During the Easter festivities, almost half a million visitors flocked to Piazza San Marco, the Rialto Bridge or the unforgettable gondola rides, in search of the perfect selfie to immortalize their passage through Venice. La Serenissima, as the 1,600-year-old Italian city is known, famous for its floating architecture and artistic festivals, remains one of the most popular destinations on the planet. The transit of people in its cinematographic sets — stage of films such as Death in Venice (1971) and 007 — Casino Royale (2006) —, however, has become a subject of controversy. The high flow of tourists could be cause for celebration for the resumption of the economy, but, in fact, it reignited a debate about the harmful effects of overtourism, as the overcrowding of a place without the structure to support it is defined. Excessive tourism, exacerbated by the popularization of low-cost airlines and online accommodation sites, has a number of side effects. As travelers jostle in lines, residents suffer from the demand for public transport and the inflation of rent and food. There are still worrying environmental impacts.
As beautiful as it is fragile, the capital of the Veneto region has been undergoing a galloping process of depopulation. Its number of residents has halved in four decades — it stands at 50,000, one resident for every 590 tourists a year. The drama is real and led Mayor Luigi Brugnaro to unpack drastic measures. Starting in June, at the beginning of summer, Venice will make the first tests of a reservation system for entry into its historic centre. Initially, registration will be free. From 2023, fees between 3 and 10 euros (up to 52 reais) will apply, depending on the number of people circulating (the minimum fee is up to 40,000 visitors). That’s right: to enter Venice, just paying. “We will be the first in the world to carry out this difficult experiment. Many already understand that it is the right way”, said Brugnaro.
The mayor points out that visitors who stay overnight in downtown hotels already pay a tourist tax of 3 to 5 euros and therefore will be exempt, as are local residents. The charge will be limited to “commuting” tourists, those who do not sleep in the city, or even those who have an unregistered roof. The most controversial part of the plan, not yet confirmed, involves the installation of turnstiles at specific points. “It seems to me to be an acceptable measure, as we have reached a point where it is difficult to even move. Such a serious situation calls for unpopular measures,” said Claudio Scarpa, director of the Association of Venetian Hoteliers, to VEJA.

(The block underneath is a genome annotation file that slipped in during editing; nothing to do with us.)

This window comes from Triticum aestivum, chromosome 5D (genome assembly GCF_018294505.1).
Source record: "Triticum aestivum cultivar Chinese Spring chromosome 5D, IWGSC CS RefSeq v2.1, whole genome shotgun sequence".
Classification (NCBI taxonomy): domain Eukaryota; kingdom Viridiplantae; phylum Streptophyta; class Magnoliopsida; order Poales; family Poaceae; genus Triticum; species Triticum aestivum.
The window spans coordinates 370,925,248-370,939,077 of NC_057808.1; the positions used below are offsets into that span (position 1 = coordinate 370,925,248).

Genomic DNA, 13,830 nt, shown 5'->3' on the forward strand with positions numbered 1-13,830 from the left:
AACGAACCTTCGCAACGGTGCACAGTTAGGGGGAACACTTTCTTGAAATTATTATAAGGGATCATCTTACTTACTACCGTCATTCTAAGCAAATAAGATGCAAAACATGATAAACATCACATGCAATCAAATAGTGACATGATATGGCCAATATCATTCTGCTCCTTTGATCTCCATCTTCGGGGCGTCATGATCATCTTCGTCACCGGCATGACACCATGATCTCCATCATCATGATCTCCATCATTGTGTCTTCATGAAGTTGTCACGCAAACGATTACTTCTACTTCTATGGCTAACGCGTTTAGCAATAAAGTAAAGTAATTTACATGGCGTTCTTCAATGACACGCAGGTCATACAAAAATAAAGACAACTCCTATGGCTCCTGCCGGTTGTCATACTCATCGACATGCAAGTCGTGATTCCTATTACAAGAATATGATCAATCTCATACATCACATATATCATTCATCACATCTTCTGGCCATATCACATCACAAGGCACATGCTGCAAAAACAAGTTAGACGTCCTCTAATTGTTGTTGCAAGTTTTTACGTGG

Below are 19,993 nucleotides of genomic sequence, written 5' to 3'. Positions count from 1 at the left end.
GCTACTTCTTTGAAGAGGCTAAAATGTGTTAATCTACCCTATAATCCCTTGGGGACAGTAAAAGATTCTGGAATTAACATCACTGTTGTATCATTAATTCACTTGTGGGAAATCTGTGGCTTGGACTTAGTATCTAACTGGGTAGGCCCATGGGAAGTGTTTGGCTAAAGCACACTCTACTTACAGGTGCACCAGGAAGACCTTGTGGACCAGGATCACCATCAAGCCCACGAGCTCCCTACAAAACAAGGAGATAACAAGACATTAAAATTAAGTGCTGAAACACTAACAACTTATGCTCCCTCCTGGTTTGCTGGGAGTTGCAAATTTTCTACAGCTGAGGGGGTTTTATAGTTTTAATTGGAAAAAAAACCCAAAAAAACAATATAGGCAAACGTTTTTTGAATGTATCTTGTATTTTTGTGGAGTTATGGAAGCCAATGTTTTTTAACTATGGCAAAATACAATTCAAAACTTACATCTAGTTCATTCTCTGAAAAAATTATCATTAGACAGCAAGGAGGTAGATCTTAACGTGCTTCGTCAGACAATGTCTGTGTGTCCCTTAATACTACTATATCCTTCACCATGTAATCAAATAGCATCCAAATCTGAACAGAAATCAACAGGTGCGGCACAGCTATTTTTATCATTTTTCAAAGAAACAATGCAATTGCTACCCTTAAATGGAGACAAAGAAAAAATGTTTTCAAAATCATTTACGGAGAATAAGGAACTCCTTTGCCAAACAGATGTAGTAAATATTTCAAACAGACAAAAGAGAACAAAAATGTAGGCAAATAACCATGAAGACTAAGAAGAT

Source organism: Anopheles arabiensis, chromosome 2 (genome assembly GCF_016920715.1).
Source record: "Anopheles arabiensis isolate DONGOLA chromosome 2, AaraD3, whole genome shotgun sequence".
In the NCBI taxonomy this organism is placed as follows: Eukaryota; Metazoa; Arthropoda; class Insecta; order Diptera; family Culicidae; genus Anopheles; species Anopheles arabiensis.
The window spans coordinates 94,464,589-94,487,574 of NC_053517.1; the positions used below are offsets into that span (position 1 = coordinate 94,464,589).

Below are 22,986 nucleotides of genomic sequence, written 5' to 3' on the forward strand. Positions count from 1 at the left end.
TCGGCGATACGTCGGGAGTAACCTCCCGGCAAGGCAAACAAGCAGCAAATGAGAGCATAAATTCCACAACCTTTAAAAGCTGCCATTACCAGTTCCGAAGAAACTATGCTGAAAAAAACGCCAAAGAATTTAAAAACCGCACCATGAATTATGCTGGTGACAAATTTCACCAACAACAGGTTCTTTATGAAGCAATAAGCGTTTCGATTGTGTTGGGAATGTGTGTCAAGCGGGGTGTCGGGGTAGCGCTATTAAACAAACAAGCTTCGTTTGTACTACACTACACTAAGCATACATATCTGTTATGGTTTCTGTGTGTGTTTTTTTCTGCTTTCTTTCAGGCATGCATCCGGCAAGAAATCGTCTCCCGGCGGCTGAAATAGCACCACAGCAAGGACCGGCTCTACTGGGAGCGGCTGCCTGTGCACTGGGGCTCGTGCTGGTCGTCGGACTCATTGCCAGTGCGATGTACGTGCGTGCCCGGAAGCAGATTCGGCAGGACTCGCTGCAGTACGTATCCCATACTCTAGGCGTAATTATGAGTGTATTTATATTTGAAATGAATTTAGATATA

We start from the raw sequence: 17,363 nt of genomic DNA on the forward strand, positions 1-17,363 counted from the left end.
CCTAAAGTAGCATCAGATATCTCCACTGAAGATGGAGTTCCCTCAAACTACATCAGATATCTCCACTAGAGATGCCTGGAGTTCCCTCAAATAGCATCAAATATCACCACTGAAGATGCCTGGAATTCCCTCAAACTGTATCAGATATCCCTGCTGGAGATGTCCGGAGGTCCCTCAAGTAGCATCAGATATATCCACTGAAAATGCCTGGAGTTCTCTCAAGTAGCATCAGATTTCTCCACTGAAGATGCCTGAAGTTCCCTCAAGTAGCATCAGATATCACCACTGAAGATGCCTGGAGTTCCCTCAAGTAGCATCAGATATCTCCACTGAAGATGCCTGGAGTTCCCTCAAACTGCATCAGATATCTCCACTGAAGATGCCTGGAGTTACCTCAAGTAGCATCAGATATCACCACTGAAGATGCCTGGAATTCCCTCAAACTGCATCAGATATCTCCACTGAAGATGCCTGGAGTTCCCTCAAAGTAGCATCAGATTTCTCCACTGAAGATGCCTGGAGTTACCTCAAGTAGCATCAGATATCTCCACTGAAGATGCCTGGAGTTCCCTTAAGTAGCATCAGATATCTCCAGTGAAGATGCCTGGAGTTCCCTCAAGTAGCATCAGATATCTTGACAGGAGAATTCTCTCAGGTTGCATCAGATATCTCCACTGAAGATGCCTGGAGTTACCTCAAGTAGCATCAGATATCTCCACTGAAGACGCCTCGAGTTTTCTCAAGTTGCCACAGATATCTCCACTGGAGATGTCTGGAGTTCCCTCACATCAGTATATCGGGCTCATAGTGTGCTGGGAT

PROTESTS – Posters in Barcelona: “We are a neighborhood, not a resort” – Josep Lago/AFP
Some people see the other side of the coin. Giacomo Salerno, a researcher and activist at the Ocio Venezia group, a residential civic observatory, considers the measure elitist and innocuous. “I don’t think officially turning Venice into a theme park is compatible with the urban function of a city,” he says. “It’s one more way to raise cash, without preventing more people from coming. Venice is not a company, but those who run it see it as the goose that lays golden eggs.” He says that other desirable destinations such as Rome and Florence may also adopt extreme measures.
Overtourism is not unique to Italy. According to the UN, the global number of tourists has doubled in fifteen years: it reached 1.3 billion a year and could exceed 2 billion in 2030. Cities like Amsterdam and Barcelona have already adopted more effective (and less controversial) measures, such as limiting the number of beds, both in hotels and in rentals such as Airbnb. In the Dutch capital, tour buses have been banned from some regions and tourist taxes at hotels have been implemented. In the Catalan city, whose tourist presence has grown tenfold in twenty years, protests have taken to the streets. “Don’t tell anyone you’ve been on vacation in Barcelona” is one of the ironic signs pasted on tourist spots like the Sagrada Familia. Is it fair to discourage the presence of travelers? The answer is uncertain and the debate is just beginning.
Published in VEJA of May 4, 2022, issue no. 2787
Continues after advertising
Copyright © Abril Mídia S A. All rights reserved.
Quality and reliable information, just one click away. Subscribe SEE.